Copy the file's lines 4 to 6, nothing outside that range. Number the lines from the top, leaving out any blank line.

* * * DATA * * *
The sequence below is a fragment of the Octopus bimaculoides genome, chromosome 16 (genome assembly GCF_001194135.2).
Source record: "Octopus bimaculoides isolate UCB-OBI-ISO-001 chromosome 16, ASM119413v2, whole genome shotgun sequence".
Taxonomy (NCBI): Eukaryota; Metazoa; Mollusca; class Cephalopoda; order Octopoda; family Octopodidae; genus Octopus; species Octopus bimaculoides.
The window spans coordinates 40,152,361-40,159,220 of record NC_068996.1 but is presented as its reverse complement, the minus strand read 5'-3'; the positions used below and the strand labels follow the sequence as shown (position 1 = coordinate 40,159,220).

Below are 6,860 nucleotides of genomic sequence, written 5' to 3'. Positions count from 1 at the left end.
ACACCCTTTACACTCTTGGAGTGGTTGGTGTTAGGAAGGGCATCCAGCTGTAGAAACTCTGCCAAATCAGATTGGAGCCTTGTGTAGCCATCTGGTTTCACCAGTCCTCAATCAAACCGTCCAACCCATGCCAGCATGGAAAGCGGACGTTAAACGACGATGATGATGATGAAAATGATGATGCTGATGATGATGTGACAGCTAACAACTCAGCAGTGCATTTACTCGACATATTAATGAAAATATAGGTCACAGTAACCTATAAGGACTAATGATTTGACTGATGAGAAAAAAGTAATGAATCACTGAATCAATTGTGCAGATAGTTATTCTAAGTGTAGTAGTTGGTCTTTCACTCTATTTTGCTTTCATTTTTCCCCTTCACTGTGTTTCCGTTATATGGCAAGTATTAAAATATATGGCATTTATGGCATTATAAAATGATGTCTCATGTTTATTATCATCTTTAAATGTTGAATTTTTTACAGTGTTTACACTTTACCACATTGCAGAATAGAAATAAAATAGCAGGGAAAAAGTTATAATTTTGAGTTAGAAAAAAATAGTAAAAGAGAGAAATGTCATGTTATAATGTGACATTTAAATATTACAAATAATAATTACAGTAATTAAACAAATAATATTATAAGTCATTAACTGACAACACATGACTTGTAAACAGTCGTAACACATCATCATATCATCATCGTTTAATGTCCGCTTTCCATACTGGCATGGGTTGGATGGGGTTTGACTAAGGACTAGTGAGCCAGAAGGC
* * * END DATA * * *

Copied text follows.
The window spans coordinates 40,152,361-40,159,220 of record NC_068996.1 but is presented as its reverse complement, the minus strand read 5'-3'; the positions used below and the strand labels follow the sequence as shown (position 1 = coordinate 40,159,220).

Below are 6,860 nucleotides of genomic sequence, written 5' to 3'. Positions count from 1 at the left end.
ACACCCTTTACACTCTTGGAGTGGTTGGTGTTAGGAAGGGCATCCAGCTGTAGAAACTCTGCCAAATCAGATTGGAGCCTTGTGTAGCCATCTGGTTTCACCAGTCCTCAATCAAACCGTCCAACCCATGCCAGCATGGAAAGCGGACGTTAAACGACGATGATGATGATGAAAATGATGATGCTGATGATGATGTGACAGCTAACAACTCAGCAGTGCATTTACTCGACATATTAATGAAAATATAGGTCACAGTAACCTATAAGGACTAATGATTTGACTGATGAGAAAAAAGTAATGAATCACTGAATCAATTGTGCAGATAGTTATTCTAAGTGTAGTAGTTGGTCTTTCACTCTATTTTGCTTTCATTTTTCCCCTTCACTGTGTTTCCGTTATATGGCAAGTATTAAAATATATGGCATTTATGGCATTATAAAATGATGTCTCATGTTTATTATCATCTTTAAATGTTGAATTTTTTACAGTGTTTACACTTTACCACATTGCAGAATAGAAATAAAATAGCAGGGAAAAAGTTATAATTTTGAGTTAGAAAAAAATAGTAAAAGAGAGAAATGTCATGTTATAATGTGACATTTAAATATTACAAATAATAATTACAGTAATTAAACAAATAATATTATAAGTCATTAACTGACAACACATGACTTGTAAACAGTCGTAACACATCATCATATCATCATCGTTTAATGTCCGCTTTCCATACTGGCATGGGTTGGATGGGGTTTGACTAAGGACTAGTGAGCCAGAAGGC